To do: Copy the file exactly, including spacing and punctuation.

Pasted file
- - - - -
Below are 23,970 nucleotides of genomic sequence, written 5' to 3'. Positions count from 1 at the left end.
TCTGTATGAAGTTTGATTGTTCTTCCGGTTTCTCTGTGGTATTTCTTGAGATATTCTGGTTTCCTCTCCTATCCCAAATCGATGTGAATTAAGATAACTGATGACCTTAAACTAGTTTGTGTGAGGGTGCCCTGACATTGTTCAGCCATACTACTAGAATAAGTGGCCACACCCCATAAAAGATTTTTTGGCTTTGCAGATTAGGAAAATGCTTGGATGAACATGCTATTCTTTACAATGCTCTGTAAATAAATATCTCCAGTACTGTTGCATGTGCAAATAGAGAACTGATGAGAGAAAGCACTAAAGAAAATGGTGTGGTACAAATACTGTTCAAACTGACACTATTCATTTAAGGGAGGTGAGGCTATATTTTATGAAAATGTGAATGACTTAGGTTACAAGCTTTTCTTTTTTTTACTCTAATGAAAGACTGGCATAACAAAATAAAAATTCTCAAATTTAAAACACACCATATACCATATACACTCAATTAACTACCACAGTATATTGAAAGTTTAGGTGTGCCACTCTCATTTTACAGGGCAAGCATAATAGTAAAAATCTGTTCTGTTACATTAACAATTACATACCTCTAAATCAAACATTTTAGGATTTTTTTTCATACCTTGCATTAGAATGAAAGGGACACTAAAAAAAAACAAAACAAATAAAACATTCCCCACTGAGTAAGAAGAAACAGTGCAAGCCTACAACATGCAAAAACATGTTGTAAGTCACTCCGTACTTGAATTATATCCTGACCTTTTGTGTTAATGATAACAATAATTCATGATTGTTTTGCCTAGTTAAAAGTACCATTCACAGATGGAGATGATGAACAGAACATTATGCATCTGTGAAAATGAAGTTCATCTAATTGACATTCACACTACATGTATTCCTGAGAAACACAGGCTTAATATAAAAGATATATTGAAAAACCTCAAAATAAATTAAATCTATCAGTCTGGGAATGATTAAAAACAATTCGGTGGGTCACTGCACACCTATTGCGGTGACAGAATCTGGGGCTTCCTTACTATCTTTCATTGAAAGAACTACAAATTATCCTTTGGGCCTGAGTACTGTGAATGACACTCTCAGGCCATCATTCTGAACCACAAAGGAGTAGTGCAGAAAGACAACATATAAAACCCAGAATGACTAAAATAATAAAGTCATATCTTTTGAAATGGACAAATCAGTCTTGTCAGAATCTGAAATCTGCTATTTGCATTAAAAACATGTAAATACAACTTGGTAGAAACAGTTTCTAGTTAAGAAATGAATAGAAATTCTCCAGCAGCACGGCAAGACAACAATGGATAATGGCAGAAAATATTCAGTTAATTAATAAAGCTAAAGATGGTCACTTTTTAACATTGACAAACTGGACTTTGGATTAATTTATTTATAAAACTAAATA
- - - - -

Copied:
Below are 23,970 nucleotides of genomic sequence, written 5' to 3'. Positions count from 1 at the left end.
TCTGTATGAAGTTTGATTGTTCTTCCGGTTTCTCTGTGGTATTTCTTGAGATATTCTGGTTTCCTCTCCTATCCCAAATCGATGTGAATTAAGATAACTGATGACCTTAAACTAGTTTGTGTGAGGGTGCCCTGACATTGTTCAGCCATACTACTAGAATAAGTGGCCACACCCCATAAAAGATTTTTTGGCTTTGCAGATTAGGAAAATGCTTGGATGAACATGCTATTCTTTACAATGCTCTGTAAATAAATATCTCCAGTACTGTTGCATGTGCAAATAGAGAACTGATGAGAGAAAGCACTAAAGAAAATGGTGTGGTACAAATACTGTTCAAACTGACACTATTCATTTAAGGGAGGTGAGGCTATATTTTATGAAAATGTGAATGACTTAGGTTACAAGCTTTTCTTTTTTTTACTCTAATGAAAGACTGGCATAACAAAATAAAAATTCTCAAATTTAAAACACACCATATACCATATACACTCAATTAACTACCACAGTATATTGAAAGTTTAGGTGTGCCACTCTCATTTTACAGGGCAAGCATAATAGTAAAAATCTGTTCTGTTACATTAACAATTACATACCTCTAAATCAAACATTTTAGGATTTTTTTTCATACCTTGCATTAGAATGAAAGGGACACTAAAAAAAAACAAAACAAATAAAACATTCCCCACTGAGTAAGAAGAAACAGTGCAAGCCTACAACATGCAAAAACATGTTGTAAGTCACTCCGTACTTGAATTATATCCTGACCTTTTGTGTTAATGATAACAATAATTCATGATTGTTTTGCCTAGTTAAAAGTACCATTCACAGATGGAGATGATGAACAGAACATTATGCATCTGTGAAAATGAAGTTCATCTAATTGACATTCACACTACATGTATTCCTGAGAAACACAGGCTTAATATAAAAGATATATTGAAAAACCTCAAAATAAATTAAATCTATCAGTCTGGGAATGATTAAAAACAATTCGGTGGGTCACTGCACACCTATTGCGGTGACAGAATCTGGGGCTTCCTTACTATCTTTCATTGAAAGAACTACAAATTATCCTTTGGGCCTGAGTACTGTGAATGACACTCTCAGGCCATCATTCTGAACCACAAAGGAGTAGTGCAGAAAGACAACATATAAAACCCAGAATGACTAAAATAATAAAGTCATATCTTTTGAAATGGACAAATCAGTCTTGTCAGAATCTGAAATCTGCTATTTGCATTAAAAACATGTAAATACAACTTGGTAGAAACAGTTTCTAGTTAAGAAATGAATAGAAATTCTCCAGCAGCACGGCAAGACAACAATGGATAATGGCAGAAAATATTCAGTTAATTAATAAAGCTAAAGATGGTCACTTTTTAACATTGACAAACTGGACTTTGGATTAATTTATTTATAAAACTAAATA